A creative approach to rural, community health care
In movies, books and folklore, Alaska is often portrayed as a land of severe weather and punishing living conditions — and for good reason. Average wintertime temperatures in Anchorage, the state’s largest city, barely reach double digits, and the wind chill can plunge the mercury well below zero for weeks on end.
Life gets even tougher in areas like Alaska’s Yukon-Kuskokwim Delta, a region the size of Oregon with a population of just over 30,000 people. Located 400 miles northwest of Anchorage near where the Yukon and Kuskokwim rivers empty into the Bering Sea, the region experiences weather even more extreme, and life’s necessities can be hard to come by.
The Y-K Delta is dotted with 41 rural communities, most ranging in size from 25 to around 1,000 people. The majority of the residents — around 85 percent — are Yup’ik- speaking Alaska Natives. The largest Delta village is the city of Bethel, with around 6,400 residents. None of villages are connected by roads; residents turn to airplanes, boats, and, in the winter, snowmobiles to get around.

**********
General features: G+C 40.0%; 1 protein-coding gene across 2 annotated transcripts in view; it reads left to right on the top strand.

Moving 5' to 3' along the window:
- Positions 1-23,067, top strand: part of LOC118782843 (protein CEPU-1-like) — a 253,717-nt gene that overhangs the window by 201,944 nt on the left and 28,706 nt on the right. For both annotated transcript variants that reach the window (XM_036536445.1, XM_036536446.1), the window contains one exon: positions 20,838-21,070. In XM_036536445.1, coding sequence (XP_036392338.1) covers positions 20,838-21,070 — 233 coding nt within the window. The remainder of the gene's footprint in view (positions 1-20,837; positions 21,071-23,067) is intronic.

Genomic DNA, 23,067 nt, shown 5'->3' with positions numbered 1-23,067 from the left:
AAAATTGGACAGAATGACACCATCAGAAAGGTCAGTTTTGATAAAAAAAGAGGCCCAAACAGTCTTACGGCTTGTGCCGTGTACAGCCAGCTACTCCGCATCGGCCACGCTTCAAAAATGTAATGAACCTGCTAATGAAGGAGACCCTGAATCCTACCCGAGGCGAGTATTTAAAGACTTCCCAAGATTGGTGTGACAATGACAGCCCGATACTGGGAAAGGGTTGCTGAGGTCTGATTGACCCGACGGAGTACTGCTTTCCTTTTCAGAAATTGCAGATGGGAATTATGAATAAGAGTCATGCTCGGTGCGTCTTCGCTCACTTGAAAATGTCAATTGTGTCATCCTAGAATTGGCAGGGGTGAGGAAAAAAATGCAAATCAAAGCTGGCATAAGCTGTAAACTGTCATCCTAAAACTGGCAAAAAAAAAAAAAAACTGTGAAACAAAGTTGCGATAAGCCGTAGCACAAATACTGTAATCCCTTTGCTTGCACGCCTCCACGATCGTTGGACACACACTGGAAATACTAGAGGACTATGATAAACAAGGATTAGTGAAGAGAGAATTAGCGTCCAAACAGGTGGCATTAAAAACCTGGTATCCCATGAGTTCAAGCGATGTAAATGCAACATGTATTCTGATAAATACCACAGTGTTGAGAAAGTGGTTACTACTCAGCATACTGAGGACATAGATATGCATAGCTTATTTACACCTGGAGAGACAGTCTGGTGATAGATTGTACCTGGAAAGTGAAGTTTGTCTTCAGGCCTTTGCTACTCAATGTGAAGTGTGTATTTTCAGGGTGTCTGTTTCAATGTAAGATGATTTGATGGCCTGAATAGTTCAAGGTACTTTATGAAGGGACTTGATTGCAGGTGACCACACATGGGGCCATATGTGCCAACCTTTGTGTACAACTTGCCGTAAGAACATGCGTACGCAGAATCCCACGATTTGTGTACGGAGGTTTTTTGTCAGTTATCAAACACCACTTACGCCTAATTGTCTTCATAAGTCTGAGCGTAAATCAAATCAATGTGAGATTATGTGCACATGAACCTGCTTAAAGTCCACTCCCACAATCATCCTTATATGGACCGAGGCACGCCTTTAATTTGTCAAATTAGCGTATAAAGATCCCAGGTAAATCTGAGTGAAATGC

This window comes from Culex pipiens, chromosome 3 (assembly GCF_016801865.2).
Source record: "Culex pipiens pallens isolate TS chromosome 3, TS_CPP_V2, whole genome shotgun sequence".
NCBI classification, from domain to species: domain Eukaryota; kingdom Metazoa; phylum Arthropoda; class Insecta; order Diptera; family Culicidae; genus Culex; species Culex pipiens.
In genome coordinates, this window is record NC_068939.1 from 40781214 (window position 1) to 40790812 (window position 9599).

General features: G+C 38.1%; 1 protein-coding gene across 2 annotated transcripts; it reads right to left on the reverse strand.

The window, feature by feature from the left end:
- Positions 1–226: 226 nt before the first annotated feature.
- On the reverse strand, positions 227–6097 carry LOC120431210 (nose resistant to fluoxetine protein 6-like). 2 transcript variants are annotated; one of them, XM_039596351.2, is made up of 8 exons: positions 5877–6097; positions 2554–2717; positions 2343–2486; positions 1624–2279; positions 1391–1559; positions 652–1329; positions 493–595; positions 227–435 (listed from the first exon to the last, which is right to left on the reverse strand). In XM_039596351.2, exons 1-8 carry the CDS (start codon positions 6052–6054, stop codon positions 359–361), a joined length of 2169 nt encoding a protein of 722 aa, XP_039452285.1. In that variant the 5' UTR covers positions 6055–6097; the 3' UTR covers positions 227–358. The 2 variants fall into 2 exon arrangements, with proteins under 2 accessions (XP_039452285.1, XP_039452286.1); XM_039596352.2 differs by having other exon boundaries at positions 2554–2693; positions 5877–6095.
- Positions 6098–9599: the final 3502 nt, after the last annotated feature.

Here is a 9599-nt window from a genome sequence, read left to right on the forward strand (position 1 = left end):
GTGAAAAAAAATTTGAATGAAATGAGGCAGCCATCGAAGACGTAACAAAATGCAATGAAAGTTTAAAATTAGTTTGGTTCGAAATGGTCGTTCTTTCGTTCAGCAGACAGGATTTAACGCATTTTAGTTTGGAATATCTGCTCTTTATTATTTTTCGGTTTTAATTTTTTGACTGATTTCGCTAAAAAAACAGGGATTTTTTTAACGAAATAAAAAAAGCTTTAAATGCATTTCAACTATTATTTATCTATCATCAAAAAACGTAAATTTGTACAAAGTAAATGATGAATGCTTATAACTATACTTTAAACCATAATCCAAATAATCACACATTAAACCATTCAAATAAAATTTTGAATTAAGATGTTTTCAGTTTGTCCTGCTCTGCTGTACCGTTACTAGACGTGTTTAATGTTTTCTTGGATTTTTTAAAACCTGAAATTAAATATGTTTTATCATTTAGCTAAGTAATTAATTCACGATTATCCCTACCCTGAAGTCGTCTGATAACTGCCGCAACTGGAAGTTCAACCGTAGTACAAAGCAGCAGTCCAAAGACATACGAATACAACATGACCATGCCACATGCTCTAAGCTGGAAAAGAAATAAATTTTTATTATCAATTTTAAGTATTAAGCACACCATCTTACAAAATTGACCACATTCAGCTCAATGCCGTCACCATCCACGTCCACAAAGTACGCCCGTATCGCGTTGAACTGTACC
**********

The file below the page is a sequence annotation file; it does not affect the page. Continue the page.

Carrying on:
The delta’s only full-service health care center is in Bethel, and most of those living in the villages have difficulty reaching it. So the Y-K Delta’s residents have come to rely on their neighbors to meet their health care needs.
Training to care for their neighbors
The Community Health Aide Program, or CHAP, was founded in the 1960s as a way for far-flung villagers to access basic medical services without traveling far. To become a community health aide, members from the delta’s villages come to the Yukon Kuskokwim Health Corporation in Bethel for an intensive program that includes classroom instruction, hands-on training and in-clinic practice.
The training program gives aides the skills to provide a number of services, including eye exams, diagnosing ear infections, setting broken bones, and responding to emergencies. Other programs train aides to provide dental and behavioral health care. Once certified, the aides head back to their villages to start seeing patients, assisted by an interactive manual on their iPad and close communication with physicians back in Bethel.